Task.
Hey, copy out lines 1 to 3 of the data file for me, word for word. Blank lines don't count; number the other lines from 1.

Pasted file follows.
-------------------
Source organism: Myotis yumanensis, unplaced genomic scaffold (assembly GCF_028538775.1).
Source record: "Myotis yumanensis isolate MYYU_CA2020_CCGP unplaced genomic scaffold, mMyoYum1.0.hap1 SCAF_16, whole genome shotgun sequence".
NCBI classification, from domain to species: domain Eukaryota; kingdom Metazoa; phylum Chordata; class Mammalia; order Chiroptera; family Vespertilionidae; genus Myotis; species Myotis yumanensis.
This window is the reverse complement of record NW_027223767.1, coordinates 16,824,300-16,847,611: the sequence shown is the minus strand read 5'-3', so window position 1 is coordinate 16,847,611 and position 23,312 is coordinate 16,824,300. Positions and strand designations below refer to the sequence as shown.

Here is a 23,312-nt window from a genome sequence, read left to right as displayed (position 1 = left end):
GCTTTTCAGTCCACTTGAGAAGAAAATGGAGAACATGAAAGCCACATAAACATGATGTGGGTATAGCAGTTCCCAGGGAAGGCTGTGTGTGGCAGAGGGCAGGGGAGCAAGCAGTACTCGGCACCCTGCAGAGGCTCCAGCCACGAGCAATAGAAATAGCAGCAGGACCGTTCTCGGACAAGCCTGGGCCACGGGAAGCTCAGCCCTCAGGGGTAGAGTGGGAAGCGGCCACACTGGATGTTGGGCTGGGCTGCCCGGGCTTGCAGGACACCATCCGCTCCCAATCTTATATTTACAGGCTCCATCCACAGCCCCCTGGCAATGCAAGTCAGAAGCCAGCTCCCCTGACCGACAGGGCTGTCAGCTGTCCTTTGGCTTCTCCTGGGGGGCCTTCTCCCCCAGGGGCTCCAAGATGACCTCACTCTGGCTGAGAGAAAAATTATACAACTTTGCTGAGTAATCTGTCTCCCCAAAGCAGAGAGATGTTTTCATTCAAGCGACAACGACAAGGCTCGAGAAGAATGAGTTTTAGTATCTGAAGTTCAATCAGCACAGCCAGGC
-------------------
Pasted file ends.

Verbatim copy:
Source organism: Myotis yumanensis, unplaced genomic scaffold (assembly GCF_028538775.1).
Source record: "Myotis yumanensis isolate MYYU_CA2020_CCGP unplaced genomic scaffold, mMyoYum1.0.hap1 SCAF_16, whole genome shotgun sequence".
NCBI classification, from domain to species: domain Eukaryota; kingdom Metazoa; phylum Chordata; class Mammalia; order Chiroptera; family Vespertilionidae; genus Myotis; species Myotis yumanensis.